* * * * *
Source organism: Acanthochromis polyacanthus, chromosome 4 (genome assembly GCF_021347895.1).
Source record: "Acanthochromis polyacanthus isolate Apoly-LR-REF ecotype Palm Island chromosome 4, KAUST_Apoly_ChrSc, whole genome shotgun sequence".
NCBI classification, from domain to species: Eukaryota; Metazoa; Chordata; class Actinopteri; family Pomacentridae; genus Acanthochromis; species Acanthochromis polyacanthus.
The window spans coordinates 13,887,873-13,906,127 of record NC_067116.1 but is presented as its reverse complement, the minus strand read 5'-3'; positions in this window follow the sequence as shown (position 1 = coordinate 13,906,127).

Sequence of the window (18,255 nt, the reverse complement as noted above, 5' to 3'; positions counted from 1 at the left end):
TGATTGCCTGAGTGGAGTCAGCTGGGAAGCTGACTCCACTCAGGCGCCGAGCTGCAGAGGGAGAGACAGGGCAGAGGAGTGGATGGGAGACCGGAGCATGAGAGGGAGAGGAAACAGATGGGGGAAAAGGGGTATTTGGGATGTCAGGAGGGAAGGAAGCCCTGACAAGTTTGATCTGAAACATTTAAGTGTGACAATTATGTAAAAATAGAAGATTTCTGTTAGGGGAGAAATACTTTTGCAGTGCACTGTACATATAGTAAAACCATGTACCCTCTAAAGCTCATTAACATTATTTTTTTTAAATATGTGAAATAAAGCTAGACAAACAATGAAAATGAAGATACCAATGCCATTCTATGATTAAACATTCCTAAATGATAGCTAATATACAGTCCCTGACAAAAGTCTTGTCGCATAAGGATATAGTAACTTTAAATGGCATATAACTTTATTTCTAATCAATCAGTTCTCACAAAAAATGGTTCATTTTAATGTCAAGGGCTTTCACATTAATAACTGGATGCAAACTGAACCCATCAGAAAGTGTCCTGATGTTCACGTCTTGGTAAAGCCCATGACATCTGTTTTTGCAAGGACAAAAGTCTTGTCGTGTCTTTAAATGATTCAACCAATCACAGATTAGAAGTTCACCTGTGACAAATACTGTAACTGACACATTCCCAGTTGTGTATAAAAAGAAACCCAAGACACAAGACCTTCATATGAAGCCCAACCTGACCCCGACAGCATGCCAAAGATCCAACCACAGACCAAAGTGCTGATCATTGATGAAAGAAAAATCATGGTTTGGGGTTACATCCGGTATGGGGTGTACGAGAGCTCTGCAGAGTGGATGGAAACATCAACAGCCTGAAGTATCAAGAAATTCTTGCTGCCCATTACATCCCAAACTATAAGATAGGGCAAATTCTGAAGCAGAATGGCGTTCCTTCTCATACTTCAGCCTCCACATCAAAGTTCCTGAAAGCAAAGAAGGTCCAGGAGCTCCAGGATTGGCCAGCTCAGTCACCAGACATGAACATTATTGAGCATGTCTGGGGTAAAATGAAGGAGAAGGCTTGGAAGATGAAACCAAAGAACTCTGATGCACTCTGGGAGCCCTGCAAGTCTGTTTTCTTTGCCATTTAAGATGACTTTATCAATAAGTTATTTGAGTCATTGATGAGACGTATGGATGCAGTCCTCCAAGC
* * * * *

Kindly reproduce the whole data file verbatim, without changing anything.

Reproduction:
Source organism: Acanthochromis polyacanthus, chromosome 4 (genome assembly GCF_021347895.1).
Source record: "Acanthochromis polyacanthus isolate Apoly-LR-REF ecotype Palm Island chromosome 4, KAUST_Apoly_ChrSc, whole genome shotgun sequence".
NCBI classification, from domain to species: Eukaryota; Metazoa; Chordata; class Actinopteri; family Pomacentridae; genus Acanthochromis; species Acanthochromis polyacanthus.
The window spans coordinates 13,887,873-13,906,127 of record NC_067116.1 but is presented as its reverse complement, the minus strand read 5'-3'; positions in this window follow the sequence as shown (position 1 = coordinate 13,906,127).

Sequence of the window (18,255 nt, the reverse complement as noted above, 5' to 3'; positions counted from 1 at the left end):
TGATTGCCTGAGTGGAGTCAGCTGGGAAGCTGACTCCACTCAGGCGCCGAGCTGCAGAGGGAGAGACAGGGCAGAGGAGTGGATGGGAGACCGGAGCATGAGAGGGAGAGGAAACAGATGGGGGAAAAGGGGTATTTGGGATGTCAGGAGGGAAGGAAGCCCTGACAAGTTTGATCTGAAACATTTAAGTGTGACAATTATGTAAAAATAGAAGATTTCTGTTAGGGGAGAAATACTTTTGCAGTGCACTGTACATATAGTAAAACCATGTACCCTCTAAAGCTCATTAACATTATTTTTTTTAAATATGTGAAATAAAGCTAGACAAACAATGAAAATGAAGATACCAATGCCATTCTATGATTAAACATTCCTAAATGATAGCTAATATACAGTCCCTGACAAAAGTCTTGTCGCATAAGGATATAGTAACTTTAAATGGCATATAACTTTATTTCTAATCAATCAGTTCTCACAAAAAATGGTTCATTTTAATGTCAAGGGCTTTCACATTAATAACTGGATGCAAACTGAACCCATCAGAAAGTGTCCTGATGTTCACGTCTTGGTAAAGCCCATGACATCTGTTTTTGCAAGGACAAAAGTCTTGTCGTGTCTTTAAATGATTCAACCAATCACAGATTAGAAGTTCACCTGTGACAAATACTGTAACTGACACATTCCCAGTTGTGTATAAAAAGAAACCCAAGACACAAGACCTTCATATGAAGCCCAACCTGACCCCGACAGCATGCCAAAGATCCAACCACAGACCAAAGTGCTGATCATTGATGAAAGAAAAATCATGGTTTGGGGTTACATCCGGTATGGGGTGTACGAGAGCTCTGCAGAGTGGATGGAAACATCAACAGCCTGAAGTATCAAGAAATTCTTGCTGCCCATTACATCCCAAACTATAAGATAGGGCAAATTCTGAAGCAGAATGGCGTTCCTTCTCATACTTCAGCCTCCACATCAAAGTTCCTGAAAGCAAAGAAGGTCCAGGAGCTCCAGGATTGGCCAGCTCAGTCACCAGACATGAACATTATTGAGCATGTCTGGGGTAAAATGAAGGAGAAGGCTTGGAAGATGAAACCAAAGAACTCTGATGCACTCTGGGAGCCCTGCAAGTCTGTTTTCTTTGCCATTTAAGATGACTTTATCAATAAGTTATTTGAGTCATTGATGAGACGTATGGATGCAGTCCTCCAAGC